Western Cape to reduce organic waste in landfills in coming years

Organic waste at a landfill site. Picture: Organics Recycling Association of South Africa (ORASA)

Organic waste at a landfill site. Picture: Organics Recycling Association of South Africa (ORASA)

Published Aug 5, 2021


Cape Town - The ban on organic waste in landfill sites across the Western Cape has resulted in more efficient waste management by the Department of Environmental Affairs and Development Planning.

Municipalities with landfills across the province were asked to submit organic waste diversion plans with a 50% restriction on organic waste being disposed of in landfills by 2022 and a 100% restriction by 2027.

However, the Organics Recycling Association of South Africa (ORASA) revealed that some Western Cape municipalities may be unprepared to meet these targets.

Department spokesperson Rudolf van Jaarsveldt said they had received plans from 10 municipalities so far and these were currently being assessed. The rest were still in the process of developing these plans.

ORASA chairperson Melanie Ludwig said: “In my opinion, there has been very little planning by Western Cape municipalities in the four years since the ban was announced and smaller municipalities will not be able to meet the targets.”

VISSERHOEK landfill in Cape Town. Picture: Organics Recycling Association of South Africa (ORASA)

Volumes of organic waste were supposed to be identified as a base line by municipalities in 2018 to determine the 50% diversion rate for 2022, but Ludwig said as far as she was aware these baselines were never done, which made it difficult to know what a 50% diversion looked like.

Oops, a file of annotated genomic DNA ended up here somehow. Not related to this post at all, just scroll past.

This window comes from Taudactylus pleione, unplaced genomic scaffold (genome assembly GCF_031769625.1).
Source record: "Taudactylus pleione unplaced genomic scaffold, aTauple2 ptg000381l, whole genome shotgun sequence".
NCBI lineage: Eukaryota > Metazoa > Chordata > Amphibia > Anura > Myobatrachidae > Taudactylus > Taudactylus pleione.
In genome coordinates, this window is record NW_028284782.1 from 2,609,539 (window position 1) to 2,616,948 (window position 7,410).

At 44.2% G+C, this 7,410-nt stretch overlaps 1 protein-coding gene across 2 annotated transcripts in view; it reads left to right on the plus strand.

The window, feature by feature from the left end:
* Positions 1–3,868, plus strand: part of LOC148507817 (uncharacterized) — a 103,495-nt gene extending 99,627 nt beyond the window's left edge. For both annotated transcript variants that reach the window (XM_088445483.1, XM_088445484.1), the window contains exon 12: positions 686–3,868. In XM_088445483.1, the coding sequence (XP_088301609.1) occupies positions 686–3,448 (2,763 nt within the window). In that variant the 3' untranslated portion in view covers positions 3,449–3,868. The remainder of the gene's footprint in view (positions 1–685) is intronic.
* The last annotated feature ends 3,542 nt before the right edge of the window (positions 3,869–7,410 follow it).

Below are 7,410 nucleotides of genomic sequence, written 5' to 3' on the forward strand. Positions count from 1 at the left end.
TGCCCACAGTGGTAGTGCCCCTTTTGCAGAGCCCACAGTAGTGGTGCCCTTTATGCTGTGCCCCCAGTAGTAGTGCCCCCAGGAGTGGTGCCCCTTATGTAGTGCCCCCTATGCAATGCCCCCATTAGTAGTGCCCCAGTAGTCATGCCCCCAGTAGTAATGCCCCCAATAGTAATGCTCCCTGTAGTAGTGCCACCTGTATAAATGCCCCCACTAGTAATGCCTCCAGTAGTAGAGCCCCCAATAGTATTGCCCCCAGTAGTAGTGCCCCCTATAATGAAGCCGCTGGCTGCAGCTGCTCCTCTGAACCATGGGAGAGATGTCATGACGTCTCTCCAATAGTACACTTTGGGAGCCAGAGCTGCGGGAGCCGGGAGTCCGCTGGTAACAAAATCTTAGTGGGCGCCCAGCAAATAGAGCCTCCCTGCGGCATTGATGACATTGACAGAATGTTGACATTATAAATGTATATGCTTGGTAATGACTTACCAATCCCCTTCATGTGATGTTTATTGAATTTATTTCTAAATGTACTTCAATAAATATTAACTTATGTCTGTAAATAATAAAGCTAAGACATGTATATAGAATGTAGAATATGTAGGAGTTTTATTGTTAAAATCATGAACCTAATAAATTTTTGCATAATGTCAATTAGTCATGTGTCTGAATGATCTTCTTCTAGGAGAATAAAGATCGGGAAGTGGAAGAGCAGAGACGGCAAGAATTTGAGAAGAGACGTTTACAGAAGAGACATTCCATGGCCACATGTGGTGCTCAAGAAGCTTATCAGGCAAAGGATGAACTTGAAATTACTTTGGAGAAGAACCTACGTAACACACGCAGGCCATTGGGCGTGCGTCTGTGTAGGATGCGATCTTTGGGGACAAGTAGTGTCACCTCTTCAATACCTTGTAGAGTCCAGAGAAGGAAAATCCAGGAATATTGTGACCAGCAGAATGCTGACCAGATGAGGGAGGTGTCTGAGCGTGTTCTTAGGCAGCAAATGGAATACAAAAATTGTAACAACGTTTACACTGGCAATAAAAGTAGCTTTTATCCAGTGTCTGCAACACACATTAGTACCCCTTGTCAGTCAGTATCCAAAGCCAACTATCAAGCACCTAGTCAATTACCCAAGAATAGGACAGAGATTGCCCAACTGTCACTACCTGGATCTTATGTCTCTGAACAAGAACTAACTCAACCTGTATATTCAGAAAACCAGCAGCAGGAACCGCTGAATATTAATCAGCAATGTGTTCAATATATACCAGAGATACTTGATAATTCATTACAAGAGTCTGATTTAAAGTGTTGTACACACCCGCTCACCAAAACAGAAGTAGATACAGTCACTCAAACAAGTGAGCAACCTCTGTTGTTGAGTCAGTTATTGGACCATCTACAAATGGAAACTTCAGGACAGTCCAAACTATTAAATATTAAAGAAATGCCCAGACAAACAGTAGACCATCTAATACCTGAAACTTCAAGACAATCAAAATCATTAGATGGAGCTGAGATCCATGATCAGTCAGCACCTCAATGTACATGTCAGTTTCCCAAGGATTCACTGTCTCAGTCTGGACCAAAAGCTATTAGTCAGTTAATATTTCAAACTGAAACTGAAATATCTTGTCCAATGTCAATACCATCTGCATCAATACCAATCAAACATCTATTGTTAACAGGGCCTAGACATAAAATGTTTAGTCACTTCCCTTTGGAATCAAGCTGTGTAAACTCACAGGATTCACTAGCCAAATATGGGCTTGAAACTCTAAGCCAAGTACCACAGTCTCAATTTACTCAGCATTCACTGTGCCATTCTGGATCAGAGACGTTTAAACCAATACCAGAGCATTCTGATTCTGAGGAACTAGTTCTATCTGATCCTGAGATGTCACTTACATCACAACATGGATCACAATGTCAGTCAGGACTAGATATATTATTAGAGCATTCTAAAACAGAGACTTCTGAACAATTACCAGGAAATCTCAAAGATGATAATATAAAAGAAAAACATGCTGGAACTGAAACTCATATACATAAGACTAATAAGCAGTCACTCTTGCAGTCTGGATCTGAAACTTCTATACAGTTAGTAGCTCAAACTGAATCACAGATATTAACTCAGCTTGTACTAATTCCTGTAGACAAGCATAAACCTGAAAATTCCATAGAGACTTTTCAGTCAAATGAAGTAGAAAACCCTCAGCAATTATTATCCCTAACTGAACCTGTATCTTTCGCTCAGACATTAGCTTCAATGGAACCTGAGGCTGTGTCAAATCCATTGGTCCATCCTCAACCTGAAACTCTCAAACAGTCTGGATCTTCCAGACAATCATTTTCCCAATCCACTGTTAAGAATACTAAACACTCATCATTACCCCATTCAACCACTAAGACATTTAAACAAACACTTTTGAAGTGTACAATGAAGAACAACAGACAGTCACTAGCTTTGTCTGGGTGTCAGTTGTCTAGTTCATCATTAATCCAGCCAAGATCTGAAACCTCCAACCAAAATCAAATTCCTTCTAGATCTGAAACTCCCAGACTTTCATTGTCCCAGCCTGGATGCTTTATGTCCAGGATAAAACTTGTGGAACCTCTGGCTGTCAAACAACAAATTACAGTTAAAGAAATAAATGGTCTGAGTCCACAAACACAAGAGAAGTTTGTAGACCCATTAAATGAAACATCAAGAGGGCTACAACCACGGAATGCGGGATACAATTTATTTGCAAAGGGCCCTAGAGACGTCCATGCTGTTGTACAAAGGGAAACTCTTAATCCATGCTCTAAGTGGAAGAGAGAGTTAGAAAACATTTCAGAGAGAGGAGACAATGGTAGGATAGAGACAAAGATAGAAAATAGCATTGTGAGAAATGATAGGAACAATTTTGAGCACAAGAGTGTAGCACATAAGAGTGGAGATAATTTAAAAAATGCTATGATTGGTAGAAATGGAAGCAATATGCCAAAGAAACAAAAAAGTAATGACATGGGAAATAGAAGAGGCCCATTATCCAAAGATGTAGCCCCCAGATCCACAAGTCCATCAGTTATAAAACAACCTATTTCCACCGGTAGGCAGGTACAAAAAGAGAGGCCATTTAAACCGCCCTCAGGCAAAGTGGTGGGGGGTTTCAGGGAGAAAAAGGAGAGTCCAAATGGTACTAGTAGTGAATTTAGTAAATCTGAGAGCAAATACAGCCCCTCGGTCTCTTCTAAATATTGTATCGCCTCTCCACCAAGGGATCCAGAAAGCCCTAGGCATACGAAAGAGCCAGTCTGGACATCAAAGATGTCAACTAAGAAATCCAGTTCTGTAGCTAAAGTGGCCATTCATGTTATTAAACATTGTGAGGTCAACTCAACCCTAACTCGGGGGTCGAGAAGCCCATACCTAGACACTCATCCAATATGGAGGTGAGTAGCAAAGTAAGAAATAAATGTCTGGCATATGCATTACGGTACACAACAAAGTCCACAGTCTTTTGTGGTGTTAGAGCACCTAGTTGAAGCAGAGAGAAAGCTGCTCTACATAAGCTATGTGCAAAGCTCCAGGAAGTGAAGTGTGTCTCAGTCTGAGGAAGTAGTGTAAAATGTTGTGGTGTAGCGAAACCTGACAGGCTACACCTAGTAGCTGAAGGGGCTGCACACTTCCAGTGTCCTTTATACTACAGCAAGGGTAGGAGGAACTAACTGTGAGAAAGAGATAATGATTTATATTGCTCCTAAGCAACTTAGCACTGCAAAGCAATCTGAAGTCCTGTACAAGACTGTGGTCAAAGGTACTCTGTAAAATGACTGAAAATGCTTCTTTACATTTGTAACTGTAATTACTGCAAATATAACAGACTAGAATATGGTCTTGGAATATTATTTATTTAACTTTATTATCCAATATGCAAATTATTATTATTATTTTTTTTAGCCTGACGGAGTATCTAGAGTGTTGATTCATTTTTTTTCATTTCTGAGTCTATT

“Targets are always set to be aspirational - however, we are trying our utmost to achieve it. Currently the Western Cape is at 34% diversion of this waste type,” said Van Jaarsveldt.

Ludwig encouraged the public to be proactive in their waste management and implement their own organic waste diversion plans through home composting of food and garden waste.

She said although the City of Cape Town had a good waste by-law, more enforcement of existing laws was needed with a focus on source separation to ensure waste could be processed correctly.

Mayco water and waste member Xanthea Limberg said the City had submitted a draft organic waste diversion plan for a coastal park landfill site which contrasted the scenarios of separating the organic waste at source versus separating the recyclables at source and was currently developing a waste sector plan.

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